When can you call a lie a lie? And, more to the point, when can you call a liar a liar? These are not abstract questions. From the day Donald Trump announced his candidacy in 2015 with a semi-extemporized, 46-minute speech that included numerous documentable falsehoods, journalists and news organizations throughout America and around the world have struggled to find the right language to describe his language.
Are words like “falsehood” and “untruth” adequate terms for a responsible journalist to use? Or should the word “lie”—which suggests intention, rather than accident or ignorance—be used instead?
It should. In new research published in the International Journal of Communication, we offer empirical proof that Trump’s intent is to deceive. He is, in other words, a verifiable liar.
There is no reasonable debate about Trump’s loose relationship to the truth. Claims like “we have no soldiers in Syria” and “Alabama will most likely be hit” by Hurricane Dorian were demonstrably false. And, instead of backtracking when getting called out, Trump generally doubles down—for instance, using a Sharpie to doctor a NOAA map of Dorian’s projected path in a hamfisted attempt to give his lie the veneer of truth.
There is also no question that Trump has made far more false statements while in office than any previous president. According to the Washington Post’s meticulous tally, he passed the 20,000 “false or misleading claims” mark in July, after 827 days in office. And the volume of untruths has starkly accelerated over the past four years; University of Oregon professor David Markowitz has shown that Trump’s “bursts of deception” have grown in size and frequency since he first took office. It’s also abundantly clear at this point that the toll of Trump’s lying can be measured in human lives; as journalist Bob Woodward recently revealed, Trump openly bragged to him about lying to the American public regarding the severity of the COVID-19 pandemic.
We shouldn’t be surprised that the administration which stands behind Orwellian claims like “truth isn’t truth” and “alternative facts” so frequently lies. Yet many leading news organizations still resist ascribing intent to his actions. As Glenn Kessler of The Washington Post explained last year, the paper is cautious about using the word “lie” because “you can’t get into someone’s head. Trump especially is very situational, so he may actually believe what he is saying, despite all evidence to the contrary.” Similarly, earlier this year, New York Times executive editor Dean Baquet argued that it’s not a journalist’s job to ascribe intent. In his words, “Let somebody else call it a lie.”
We disagree. According to our new research, there is empirical evidence of Trump’s intent to deceive, which can be demonstrated through computational linguistic analysis of the words he uses when making false claims on Twitter. In effect, we used his lies to build a lie detector test.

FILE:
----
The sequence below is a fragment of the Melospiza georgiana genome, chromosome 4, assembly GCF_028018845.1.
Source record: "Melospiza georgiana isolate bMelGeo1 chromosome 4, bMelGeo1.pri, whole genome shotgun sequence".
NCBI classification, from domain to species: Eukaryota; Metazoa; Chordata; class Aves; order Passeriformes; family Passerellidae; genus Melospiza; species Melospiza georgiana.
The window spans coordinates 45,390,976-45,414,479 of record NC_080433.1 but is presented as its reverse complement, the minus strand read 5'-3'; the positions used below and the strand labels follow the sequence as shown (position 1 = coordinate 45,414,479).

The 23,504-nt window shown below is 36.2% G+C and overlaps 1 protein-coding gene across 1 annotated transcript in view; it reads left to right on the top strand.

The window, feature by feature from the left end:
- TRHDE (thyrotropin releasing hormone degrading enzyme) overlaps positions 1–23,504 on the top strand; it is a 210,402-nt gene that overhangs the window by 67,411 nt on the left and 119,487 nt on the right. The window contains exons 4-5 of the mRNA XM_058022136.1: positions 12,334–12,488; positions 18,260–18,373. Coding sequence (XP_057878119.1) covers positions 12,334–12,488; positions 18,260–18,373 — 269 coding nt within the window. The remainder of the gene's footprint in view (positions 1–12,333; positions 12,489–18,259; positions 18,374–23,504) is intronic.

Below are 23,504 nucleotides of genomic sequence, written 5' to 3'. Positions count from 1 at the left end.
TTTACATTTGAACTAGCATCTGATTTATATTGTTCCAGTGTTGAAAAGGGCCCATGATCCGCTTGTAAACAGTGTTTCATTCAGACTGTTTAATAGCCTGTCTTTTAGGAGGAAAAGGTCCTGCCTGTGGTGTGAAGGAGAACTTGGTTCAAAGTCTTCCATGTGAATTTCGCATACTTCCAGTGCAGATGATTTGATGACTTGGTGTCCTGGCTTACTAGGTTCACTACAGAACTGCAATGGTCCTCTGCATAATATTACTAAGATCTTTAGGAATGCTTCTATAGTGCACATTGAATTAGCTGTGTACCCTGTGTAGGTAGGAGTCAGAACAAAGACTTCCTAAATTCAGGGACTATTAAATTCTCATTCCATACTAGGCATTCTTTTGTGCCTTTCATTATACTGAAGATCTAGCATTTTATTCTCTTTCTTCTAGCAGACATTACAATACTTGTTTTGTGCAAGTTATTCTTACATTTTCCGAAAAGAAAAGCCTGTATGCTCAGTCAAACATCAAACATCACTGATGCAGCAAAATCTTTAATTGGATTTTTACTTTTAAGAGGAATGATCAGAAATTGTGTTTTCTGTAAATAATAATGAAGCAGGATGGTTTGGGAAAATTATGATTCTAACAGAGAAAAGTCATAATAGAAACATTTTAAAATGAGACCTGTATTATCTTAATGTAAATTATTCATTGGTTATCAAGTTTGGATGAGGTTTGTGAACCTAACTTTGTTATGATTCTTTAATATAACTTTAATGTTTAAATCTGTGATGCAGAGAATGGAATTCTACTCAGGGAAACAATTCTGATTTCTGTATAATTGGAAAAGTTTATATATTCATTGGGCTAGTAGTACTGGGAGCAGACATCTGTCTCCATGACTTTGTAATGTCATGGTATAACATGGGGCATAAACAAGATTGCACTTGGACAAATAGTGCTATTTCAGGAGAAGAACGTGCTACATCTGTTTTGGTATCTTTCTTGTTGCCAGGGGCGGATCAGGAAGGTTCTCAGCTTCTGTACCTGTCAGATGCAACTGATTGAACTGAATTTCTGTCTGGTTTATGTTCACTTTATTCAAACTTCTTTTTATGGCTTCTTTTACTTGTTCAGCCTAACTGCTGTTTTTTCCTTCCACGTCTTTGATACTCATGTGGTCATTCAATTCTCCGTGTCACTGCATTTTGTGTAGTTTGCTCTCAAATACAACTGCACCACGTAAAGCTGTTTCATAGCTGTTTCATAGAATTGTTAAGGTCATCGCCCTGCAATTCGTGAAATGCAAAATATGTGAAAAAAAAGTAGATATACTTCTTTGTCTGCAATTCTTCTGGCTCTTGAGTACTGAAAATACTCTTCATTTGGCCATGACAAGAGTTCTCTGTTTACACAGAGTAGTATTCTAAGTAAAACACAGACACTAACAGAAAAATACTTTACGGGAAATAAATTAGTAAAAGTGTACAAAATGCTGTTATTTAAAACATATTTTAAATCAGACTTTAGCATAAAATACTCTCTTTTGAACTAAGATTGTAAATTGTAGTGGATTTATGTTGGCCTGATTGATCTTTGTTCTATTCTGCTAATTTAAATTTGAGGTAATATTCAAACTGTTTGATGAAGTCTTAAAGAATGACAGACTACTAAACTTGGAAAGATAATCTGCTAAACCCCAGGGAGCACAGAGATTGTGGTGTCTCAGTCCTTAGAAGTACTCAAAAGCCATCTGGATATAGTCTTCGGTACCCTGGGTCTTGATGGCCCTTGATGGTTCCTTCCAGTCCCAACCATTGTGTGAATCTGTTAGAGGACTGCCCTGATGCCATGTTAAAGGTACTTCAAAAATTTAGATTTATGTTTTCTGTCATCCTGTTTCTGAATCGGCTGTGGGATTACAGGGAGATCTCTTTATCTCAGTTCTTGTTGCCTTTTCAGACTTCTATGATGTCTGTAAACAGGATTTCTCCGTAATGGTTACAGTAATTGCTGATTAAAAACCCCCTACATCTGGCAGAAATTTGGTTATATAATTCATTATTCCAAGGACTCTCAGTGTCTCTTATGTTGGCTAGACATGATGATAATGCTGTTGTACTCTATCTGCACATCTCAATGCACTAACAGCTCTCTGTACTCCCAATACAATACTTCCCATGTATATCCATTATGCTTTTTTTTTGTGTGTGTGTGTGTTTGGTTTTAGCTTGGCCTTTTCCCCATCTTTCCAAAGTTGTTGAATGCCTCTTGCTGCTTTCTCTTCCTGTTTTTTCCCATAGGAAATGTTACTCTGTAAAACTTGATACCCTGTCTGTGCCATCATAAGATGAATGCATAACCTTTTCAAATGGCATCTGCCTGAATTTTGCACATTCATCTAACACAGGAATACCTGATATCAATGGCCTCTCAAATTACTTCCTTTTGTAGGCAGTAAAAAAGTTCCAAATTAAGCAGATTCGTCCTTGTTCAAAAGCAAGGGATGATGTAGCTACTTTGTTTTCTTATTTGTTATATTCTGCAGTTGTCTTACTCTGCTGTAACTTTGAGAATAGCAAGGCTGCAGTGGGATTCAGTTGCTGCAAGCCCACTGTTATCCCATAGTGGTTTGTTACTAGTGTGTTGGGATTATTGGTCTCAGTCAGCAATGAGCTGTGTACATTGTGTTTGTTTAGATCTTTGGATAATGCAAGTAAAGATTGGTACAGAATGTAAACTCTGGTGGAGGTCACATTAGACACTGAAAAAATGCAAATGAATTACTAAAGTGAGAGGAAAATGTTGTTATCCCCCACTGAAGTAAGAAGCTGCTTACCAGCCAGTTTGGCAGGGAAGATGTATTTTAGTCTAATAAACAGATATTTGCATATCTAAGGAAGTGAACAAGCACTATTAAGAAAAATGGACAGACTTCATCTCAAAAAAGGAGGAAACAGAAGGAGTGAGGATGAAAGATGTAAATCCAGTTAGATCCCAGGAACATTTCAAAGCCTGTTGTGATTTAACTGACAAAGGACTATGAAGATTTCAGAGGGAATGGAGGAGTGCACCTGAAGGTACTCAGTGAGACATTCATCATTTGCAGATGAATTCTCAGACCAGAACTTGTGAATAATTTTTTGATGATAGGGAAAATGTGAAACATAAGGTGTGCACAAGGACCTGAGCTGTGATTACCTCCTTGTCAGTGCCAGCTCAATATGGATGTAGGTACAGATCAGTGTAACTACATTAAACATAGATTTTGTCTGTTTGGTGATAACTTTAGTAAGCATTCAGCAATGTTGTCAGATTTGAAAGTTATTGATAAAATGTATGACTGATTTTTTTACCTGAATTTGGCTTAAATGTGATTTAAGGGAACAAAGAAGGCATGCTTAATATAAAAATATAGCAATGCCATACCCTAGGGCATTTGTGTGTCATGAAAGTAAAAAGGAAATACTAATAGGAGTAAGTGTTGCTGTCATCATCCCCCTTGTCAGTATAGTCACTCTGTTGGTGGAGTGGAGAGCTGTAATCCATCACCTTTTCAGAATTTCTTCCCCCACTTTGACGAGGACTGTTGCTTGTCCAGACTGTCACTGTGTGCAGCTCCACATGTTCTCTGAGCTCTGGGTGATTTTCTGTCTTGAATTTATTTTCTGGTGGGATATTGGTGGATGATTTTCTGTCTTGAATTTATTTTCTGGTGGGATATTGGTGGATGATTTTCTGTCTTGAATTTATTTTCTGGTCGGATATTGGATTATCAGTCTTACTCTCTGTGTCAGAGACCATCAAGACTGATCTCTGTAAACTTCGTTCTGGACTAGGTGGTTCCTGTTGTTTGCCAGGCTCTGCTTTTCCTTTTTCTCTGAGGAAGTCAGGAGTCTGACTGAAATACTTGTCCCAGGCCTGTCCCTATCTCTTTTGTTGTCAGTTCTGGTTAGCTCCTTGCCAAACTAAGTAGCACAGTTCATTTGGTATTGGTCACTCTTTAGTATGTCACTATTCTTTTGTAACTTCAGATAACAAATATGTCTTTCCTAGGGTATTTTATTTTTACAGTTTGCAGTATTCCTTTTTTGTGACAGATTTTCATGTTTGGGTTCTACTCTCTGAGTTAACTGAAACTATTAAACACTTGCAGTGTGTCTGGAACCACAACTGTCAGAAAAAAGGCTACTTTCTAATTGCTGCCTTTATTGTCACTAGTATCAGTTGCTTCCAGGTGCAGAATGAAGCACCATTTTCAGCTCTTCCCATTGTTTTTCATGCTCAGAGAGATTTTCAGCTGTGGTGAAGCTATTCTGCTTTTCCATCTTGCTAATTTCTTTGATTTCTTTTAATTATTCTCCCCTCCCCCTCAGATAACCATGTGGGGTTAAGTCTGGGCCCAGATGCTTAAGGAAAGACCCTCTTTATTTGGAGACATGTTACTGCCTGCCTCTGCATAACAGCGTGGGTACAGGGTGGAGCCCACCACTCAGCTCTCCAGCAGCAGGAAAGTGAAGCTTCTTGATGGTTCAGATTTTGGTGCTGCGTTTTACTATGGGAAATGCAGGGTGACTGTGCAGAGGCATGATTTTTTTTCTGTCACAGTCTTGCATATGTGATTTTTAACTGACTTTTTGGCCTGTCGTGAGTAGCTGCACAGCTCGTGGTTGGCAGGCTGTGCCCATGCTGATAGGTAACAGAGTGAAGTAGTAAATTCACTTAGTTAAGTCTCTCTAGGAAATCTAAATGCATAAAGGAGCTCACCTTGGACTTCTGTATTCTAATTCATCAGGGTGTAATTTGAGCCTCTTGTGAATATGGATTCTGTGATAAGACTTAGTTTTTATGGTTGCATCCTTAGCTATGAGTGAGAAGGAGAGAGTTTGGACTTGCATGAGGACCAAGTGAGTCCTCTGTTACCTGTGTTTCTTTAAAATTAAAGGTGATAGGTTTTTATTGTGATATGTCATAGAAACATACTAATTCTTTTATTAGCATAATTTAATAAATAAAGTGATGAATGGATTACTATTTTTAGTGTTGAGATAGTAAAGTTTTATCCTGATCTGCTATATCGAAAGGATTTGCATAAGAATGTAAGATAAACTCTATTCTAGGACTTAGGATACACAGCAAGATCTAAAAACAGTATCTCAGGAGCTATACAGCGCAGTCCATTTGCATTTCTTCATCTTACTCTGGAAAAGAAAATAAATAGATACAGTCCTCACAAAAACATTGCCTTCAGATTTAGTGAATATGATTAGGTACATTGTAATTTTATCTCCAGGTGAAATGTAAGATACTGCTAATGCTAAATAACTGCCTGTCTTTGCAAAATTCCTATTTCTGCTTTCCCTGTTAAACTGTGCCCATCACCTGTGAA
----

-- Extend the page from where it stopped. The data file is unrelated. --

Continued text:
Essentially, it functions on the principle that people talk differently when they’re lying than they do when they’re telling the truth. Using this finding as our starting point, we ran a year and a half of Trump’s tweets (about four thousand of them) through a text analysis program built by psycholinguistics professor James W. Pennebaker, and found consistent differences in the language Trump used for independently verifiable true and false claims. We then created an algorithm to predict whether his tweets would be true or false based solely on their composition. So, for example, it predicted this tweet about an upcoming television interview would be true because of the prepositions and @ signs, which were common among Trump’s verifiable statements. And it predicted this tweet about a Washington Post article would be false because of the negative emotion words, commas, and parentheses, all hallmarks of Trump’s falsehoods on Twitter. Overall, it was able to distinguish between Trump’s true and false claims roughly 92 percent of the time.
Obviously, algorithms like this can’t read people’s minds or prove that somebody’s lying, any more than a polygraph test can. And there are several other limitations that we describe in our study. What algorithms can do, though, is recognize predictable changes in somebody’s speech patterns. And if those changes in language typically correspond to false information, you have compelling evidence that the speaker is intentionally telling you falsehoods.
And that’s what we found in Trump’s case. We know he makes false claims at a faster clip than any other president; we know he makes the same false claims repeatedly, some of them hundreds of times; and we know he often uses predictable linguistic “tells” when he’s making false statements. In other words, we don’t have to read his mind to prove that he’s a liar.
When claims are false and there’s empirical evidence of intent to deceive, it’s fair to call them “lies.” And calling lies “lies” is important because we have to recognize that somebody’s trying to mislead us before we can talk about why they’re doing it and what we’re going to do about it. The American public deserves to know that Trump is lying to us, at least as much as we need to hear the substance of the lies themselves.